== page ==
Parking problem halts new Fry Street apartment complex
Julia Falcon | Staff Writer
For now, the proposed apartment complex to be built above Voertman’s is at a stand-still while property managers figure out a way to add more parking spots to the Fry Street area.
So far, project officials from EdR, the company wanting to move to Fry, have had trouble finding parking spaces in the already congested area on the north side of campus. EdR planned to partner with UNT to buy some of the school’s parking, but university spokeswoman Margarita Venegas said UNT won’t be sharing parking spaces with any off-campus housing.
Parking is the main concern for the proposed living area that would go above Voertman’s and Subway on Hickory Street.
(UNT made about $1.2 million on parking tickets in 2015)
Brent Erskin, owner of Voertman’s, said he is in favor of the new development and understands the parking issue needs to be resolved. Hearings for the apartment complex were pushed back from both Feb. 16 and March 1, until the deal was withdrawn from the Denton City Council agenda April 5, pending a better parking plan.
“They are trying to find ways to add more parking and are looking for more options,” Erksin said. “At one point they will go back to the planning and zoning committee.”
EdR is headquartered in Memphis, Tennessee. It’s one of the largest collegiate housing owners, developers and managers in the United States. Company officials could not be reached for comment.
Long range planning administrator for the city of Denton, Ron Menguita, said EdR has spent time this year answering questions from people in the neighborhood.
“There are new designs being proposed, and new designs have been back and forth between the design team and city council,” Menguita said. “I know they want another meeting with the community to share new plans but have yet to tell us when that will happen.”
The project planners want the apartment to have 300 bedrooms and 222 off-street parking spaces. The biggest concern of residents is heavier traffic potential traffic on Fry Street and and a strain on already gridlocked parking.
(This apartment complex could change the Fry Street vibe)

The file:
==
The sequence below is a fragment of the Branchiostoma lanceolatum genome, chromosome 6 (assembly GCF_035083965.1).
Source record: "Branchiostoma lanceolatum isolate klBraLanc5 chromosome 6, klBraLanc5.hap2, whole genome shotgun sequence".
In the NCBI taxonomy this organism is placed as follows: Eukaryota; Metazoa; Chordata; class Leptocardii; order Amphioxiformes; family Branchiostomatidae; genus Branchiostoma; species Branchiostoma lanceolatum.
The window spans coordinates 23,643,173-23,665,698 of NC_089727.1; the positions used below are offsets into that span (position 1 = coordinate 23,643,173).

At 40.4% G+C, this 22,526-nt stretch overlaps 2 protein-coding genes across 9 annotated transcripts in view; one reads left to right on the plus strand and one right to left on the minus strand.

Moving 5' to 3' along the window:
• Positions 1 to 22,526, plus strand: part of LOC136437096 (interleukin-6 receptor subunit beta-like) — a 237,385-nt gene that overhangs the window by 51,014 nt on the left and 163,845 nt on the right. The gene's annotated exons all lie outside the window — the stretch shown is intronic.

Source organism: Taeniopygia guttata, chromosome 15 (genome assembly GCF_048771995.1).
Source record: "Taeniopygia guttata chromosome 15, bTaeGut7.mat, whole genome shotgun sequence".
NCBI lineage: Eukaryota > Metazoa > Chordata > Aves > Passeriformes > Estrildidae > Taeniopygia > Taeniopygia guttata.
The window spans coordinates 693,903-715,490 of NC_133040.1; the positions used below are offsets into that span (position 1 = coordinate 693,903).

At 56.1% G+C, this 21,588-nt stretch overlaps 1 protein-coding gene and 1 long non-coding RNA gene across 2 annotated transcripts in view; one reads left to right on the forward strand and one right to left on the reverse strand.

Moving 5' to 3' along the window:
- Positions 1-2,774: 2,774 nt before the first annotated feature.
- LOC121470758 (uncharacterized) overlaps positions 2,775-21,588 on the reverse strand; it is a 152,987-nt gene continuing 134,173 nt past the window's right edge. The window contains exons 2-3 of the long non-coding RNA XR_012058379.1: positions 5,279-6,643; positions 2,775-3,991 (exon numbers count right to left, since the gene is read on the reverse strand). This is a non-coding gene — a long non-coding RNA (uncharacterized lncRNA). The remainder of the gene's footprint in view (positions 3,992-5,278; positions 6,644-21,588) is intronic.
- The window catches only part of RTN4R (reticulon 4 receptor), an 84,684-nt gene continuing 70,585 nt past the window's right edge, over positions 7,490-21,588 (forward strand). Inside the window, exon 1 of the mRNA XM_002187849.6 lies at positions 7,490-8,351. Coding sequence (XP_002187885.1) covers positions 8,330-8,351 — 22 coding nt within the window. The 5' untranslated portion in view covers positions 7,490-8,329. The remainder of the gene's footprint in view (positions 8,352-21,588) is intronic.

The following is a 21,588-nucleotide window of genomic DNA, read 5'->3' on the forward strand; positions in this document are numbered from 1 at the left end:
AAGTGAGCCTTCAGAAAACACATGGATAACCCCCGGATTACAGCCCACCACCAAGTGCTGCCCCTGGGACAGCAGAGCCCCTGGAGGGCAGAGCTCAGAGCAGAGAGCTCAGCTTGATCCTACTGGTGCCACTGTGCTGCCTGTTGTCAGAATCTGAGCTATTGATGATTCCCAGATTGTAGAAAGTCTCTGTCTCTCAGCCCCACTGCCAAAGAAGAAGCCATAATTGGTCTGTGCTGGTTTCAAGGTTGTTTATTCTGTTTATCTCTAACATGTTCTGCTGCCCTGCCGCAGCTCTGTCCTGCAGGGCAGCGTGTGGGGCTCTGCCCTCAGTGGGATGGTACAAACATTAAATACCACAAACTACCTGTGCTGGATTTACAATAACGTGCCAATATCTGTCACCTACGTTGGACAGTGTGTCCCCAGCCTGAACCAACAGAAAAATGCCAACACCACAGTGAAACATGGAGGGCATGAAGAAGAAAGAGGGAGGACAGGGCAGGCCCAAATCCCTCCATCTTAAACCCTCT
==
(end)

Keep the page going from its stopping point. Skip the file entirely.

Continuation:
Students who park for class as well as customers who frequent the many bars and restaurants in the area already pack the spaces along Fry and Hickory streets to capacity, even spilling over to Highland and South Welch streets.
At the public hearing on April 5 no residents spoke on the matter, but City of Denton manager George Campbell said an entirely new case comes with a withdrawal of consideration. Councilwoman Kathleen Wazny clarified during the meeting that the Fry Street proposal will have to start all over again before it can go back to city council.
“Everything will occur in due course,” City of Denton attorney Anita Burgess said. “There will be a notice of another public hearing as required.”
Menguita’s job on this project is to manage the project and follow through with plans, but agreed parking is the biggest problem at hand.
“Parking is an issue as new development comes in, and in my opinion, UNT and the city need to address it collectively,” Menguita said. “We have been working on this project for some time now, we have listened to the community’s concerns and we want to move forward. The plan is being prepared to discuss parking. We anticipate other development and want to be proactive and prepared for other projects coming in.”
Featured Image: Apartments are proposed to be built where Subway and Voertman’s now stand. Sarah Bradbury | Staff Photographer
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